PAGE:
When Sister Mary Jean Sliwinski learned of plans to mine near the Okefenokee Swamp in southeast Georgia, she knew how she could make her community’s voice heard all the way from her base in Buffalo.
Sliwinski, the provincial sustainability coordinator for the Felician Sisters of North America, planned to talk the language of business.
The Felicians are invested in Chemours, the spinoff of Dupont that mines and processes mining products like the titanium dioxide at Trail Ridge, just miles from the largest blackwater wetland in North America. So when a call went out from a green investment firm looking for a group to take the lead on a shareholder motion at Chemours, Sliwinski’s hand shot up.
Green Century Capital Management filed a resolution with Chemours last week on behalf of the Felician Sisters of North America, asking the company not to mine near the Okefenokee National Wildlife Refuge. Twenty years ago a similar shareholder proposal helped convince DuPont, Chemours’ corporate predecessor, to abandon mining plans.
But now the refuge is again threatened by a potential mining project. Not from Chemours but from an Alabama-based company, Twin Pines Minerals LLC, which is seeking state environmental permits to mine a 740-acre area that comes within three miles of the Okefenokeee National Wildlife Refuge.
Protecting the Okefenokee is a good fit for the Felician Sisters.
“Our advocacy focuses on three main issues: human rights, water, and climate change,” Sliwinski said. “So we heard that the Okefenokee holds thousands of tons of peat … There’s certainly a great climate change danger there.”
There’s also an issue of disrupting the water flow in the swamp. Twin Pines plans to pump up to 1.44 million gallons per day from the Floridan aquifer.
“Plus, it’s an ecosystem that could be harmed permanently,” Sliwinski said.
Twin Pines isn’t publicly traded so there’s no way to put shareholder pressure on it. But Sliwinski and some environmental groups have concerns that Chemours has already been positioning itself to get involved, either in mining or in buying the mined material.
It’s not the first time Chemours’ role has been scrutinized. In the spring the Georgia Sierra Club urged members and others to write the company asking it to disavow any intention to mine near the Okefenokee. The answer they received was inscrutable, indicating only that Chemours had no current plan to mine near the swamp.
Sliwinski, for one, wasn’t satisfied with the answer.
“So we sent another letter that said, ‘Well, can you clarify that a little bit?’” she said. “And they never responded to that. But we have knowledge that they have been at some of the local meetings, and they’re interested in the permitting process, and they’re present there. So for them to say they’re not interested at all was not true. So we sent them another letter asking for dialogue and received no response.”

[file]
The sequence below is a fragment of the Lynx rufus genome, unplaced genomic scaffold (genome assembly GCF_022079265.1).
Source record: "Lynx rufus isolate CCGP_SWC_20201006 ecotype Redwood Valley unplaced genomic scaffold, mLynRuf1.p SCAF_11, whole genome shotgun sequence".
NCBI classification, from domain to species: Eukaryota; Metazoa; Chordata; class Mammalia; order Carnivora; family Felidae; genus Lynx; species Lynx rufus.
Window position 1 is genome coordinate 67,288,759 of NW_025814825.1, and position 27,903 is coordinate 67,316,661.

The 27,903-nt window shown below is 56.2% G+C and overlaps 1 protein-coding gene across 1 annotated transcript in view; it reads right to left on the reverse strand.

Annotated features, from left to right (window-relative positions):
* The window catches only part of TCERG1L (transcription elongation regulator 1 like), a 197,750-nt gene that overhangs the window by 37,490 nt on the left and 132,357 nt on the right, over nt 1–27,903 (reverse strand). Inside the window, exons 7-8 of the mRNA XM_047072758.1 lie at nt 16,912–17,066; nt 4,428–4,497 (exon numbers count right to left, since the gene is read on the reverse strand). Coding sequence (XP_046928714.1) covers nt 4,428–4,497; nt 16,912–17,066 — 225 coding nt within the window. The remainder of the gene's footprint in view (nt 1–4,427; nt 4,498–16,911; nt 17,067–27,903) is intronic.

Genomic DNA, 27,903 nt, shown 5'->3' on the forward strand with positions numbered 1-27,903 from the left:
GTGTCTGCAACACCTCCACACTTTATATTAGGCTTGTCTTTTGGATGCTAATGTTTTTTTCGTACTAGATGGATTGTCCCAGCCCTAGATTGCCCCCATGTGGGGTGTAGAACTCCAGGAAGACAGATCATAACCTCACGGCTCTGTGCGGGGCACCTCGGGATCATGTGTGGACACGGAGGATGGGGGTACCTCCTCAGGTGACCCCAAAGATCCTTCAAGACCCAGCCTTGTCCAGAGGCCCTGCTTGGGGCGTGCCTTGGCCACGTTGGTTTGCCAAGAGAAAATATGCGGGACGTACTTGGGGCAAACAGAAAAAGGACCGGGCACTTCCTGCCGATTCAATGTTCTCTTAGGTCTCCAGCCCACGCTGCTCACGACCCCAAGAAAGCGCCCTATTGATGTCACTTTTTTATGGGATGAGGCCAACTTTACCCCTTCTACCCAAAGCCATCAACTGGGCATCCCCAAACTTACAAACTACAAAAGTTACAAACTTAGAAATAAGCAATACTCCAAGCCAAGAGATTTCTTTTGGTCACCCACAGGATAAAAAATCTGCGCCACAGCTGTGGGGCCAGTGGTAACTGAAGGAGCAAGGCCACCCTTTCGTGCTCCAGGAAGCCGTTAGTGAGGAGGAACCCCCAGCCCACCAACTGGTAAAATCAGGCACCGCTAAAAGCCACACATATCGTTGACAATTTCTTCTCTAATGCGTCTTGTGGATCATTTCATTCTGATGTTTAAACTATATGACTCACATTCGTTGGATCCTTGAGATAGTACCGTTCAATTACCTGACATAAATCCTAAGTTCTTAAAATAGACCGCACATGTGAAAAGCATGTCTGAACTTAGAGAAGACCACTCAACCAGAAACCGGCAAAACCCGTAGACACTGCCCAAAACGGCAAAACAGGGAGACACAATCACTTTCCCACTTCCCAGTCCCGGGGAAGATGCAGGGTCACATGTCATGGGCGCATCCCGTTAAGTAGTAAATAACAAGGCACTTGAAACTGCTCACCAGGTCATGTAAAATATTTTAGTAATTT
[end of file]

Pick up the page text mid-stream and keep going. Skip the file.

The meeting she alluded to was the September meeting of the DNR board, which was accessible via Zoom. During the meeting, the Environmental Protection Division Director Richard Dunn discussed the progress of the Twin Pines permits. In the online chat, Chemours Manager of Environmental Stewardship Jim Renner answered an audience question about the typical timeline for public comments.
“Normal comment period for an advertised draft permit is 30 days, but I believe EPD can extend,” he wrote in the chat. “First comment period will be for public review of Surface Mining Land Use Plan. Then, if applicant responds to SMLUP public comments to EPD’s satisfaction, EPD will prepare a draft Surface Mining Permit. The Notice of Intent to Permit will be publicly advertised for 30 days (maybe extended).”
With their first attempts at a dialogue seemingly at a standstill, Sliwinski said the shareholders’ only recourse was to file a resolution.
The investment required to be able to make a shareholder proposal is $2,000 of the company’s securities held for at least three years, $15,000 of the company’s securities for at least two years; or $25,000 of the company’s securities for at least one year. Chemours shares closed at $33.10 Monday. The company has a market cap of $5B.
Green Century hopes Chemours will quickly issue a public commitment to never mine near the Okefenokee or purchase titanium mined in these ecologically critical areas. If not, the issue will be put to other shareholders on the company’s proxy ballot.
“The dream would be that if Chemours doesn’t step in, Twin Pines really doesn’t have a leg to stand on, and the whole thing would just fold,” Sliwinski said. That would be the dream.”
The Felician Sisters already have support from at least one other group of shareholders. Amalgamated Bank, as Trustee of the LongView Funds and an investor in Chemours, is planning to work with other investors to address the issues the sisters and Green Century Funds have raised.